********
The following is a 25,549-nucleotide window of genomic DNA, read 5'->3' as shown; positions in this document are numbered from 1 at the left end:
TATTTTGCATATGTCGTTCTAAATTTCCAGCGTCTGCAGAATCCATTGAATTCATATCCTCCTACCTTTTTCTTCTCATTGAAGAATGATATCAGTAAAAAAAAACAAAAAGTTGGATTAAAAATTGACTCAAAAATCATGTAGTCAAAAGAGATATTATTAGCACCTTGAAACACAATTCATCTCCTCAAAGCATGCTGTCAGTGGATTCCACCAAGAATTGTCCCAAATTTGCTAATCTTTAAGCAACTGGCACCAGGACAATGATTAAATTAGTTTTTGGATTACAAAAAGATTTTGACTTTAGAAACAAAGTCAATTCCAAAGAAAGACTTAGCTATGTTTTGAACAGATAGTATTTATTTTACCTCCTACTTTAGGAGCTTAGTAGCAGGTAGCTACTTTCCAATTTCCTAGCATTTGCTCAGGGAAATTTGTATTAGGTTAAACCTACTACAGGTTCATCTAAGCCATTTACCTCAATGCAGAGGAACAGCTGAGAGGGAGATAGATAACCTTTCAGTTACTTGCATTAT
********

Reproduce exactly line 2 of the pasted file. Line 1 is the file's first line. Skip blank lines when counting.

TATTTTGCATATGTCGTTCTAAATTTCCAGCGTCTGCAGAATCCATTGAATTCATATCCTCCTACCTTTTTCTTCTCATTGAAGAATGATATCAGTAAAAAAAAACAAAAAGTTGGATTAAAAATTGACTCAAAAATCATGTAGTCAAAAGAGATATTATTAGCACCTTGAAACACAATTCATCTCCTCAAAGCATGCTGTCAGTGGATTCCACCAAGAATTGTCCCAAATTTGCTAATCTTTAAGCAACTGGCACCAGGACAATGATTAAATTAGTTTTTGGATTACAAAAAGATTTTGACTTTAGAAACAAAGTCAATTCCAAAGAAAGACTTAGCTATGTTTTGAACAGATAGTATTTATTTTACCTCCTACTTTAGGAGCTTAGTAGCAGGTAGCTACTTTCCAATTTCCTAGCATTTGCTCAGGGAAATTTGTATTAGGTTAAACCTACTACAGGTTCATCTAAGCCATTTACCTCAATGCAGAGGAACAGCTGAGAGGGAGATAGATAACCTTTCAGTTACTTGCATTAT